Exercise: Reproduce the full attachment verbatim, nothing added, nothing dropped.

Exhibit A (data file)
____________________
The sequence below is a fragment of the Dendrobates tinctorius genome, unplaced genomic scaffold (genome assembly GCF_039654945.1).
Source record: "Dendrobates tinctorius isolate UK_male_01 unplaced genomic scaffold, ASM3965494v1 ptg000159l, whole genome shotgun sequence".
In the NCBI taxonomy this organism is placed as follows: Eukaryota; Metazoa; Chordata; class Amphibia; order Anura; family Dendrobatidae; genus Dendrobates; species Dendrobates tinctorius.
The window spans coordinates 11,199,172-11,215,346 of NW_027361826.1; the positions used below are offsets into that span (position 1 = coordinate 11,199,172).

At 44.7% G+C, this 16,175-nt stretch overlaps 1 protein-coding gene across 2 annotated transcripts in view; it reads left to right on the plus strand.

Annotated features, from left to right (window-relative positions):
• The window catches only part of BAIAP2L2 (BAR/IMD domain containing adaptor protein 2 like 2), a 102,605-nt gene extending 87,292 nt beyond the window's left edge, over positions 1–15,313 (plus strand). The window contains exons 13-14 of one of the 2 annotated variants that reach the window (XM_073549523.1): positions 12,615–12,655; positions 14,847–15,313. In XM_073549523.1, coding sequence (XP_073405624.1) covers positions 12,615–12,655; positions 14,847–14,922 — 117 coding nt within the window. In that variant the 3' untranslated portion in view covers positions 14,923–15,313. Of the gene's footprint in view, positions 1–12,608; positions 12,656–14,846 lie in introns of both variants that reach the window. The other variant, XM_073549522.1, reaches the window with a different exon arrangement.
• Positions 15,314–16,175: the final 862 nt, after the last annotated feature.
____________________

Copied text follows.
The sequence below is a fragment of the Dendrobates tinctorius genome, unplaced genomic scaffold (genome assembly GCF_039654945.1).
Source record: "Dendrobates tinctorius isolate UK_male_01 unplaced genomic scaffold, ASM3965494v1 ptg000159l, whole genome shotgun sequence".
In the NCBI taxonomy this organism is placed as follows: Eukaryota; Metazoa; Chordata; class Amphibia; order Anura; family Dendrobatidae; genus Dendrobates; species Dendrobates tinctorius.
The window spans coordinates 11,199,172-11,215,346 of NW_027361826.1; the positions used below are offsets into that span (position 1 = coordinate 11,199,172).

At 44.7% G+C, this 16,175-nt stretch overlaps 1 protein-coding gene across 2 annotated transcripts in view; it reads left to right on the plus strand.

Annotated features, from left to right (window-relative positions):
• The window catches only part of BAIAP2L2 (BAR/IMD domain containing adaptor protein 2 like 2), a 102,605-nt gene extending 87,292 nt beyond the window's left edge, over positions 1–15,313 (plus strand). The window contains exons 13-14 of one of the 2 annotated variants that reach the window (XM_073549523.1): positions 12,615–12,655; positions 14,847–15,313. In XM_073549523.1, coding sequence (XP_073405624.1) covers positions 12,615–12,655; positions 14,847–14,922 — 117 coding nt within the window. In that variant the 3' untranslated portion in view covers positions 14,923–15,313. Of the gene's footprint in view, positions 1–12,608; positions 12,656–14,846 lie in introns of both variants that reach the window. The other variant, XM_073549522.1, reaches the window with a different exon arrangement.
• Positions 15,314–16,175: the final 862 nt, after the last annotated feature.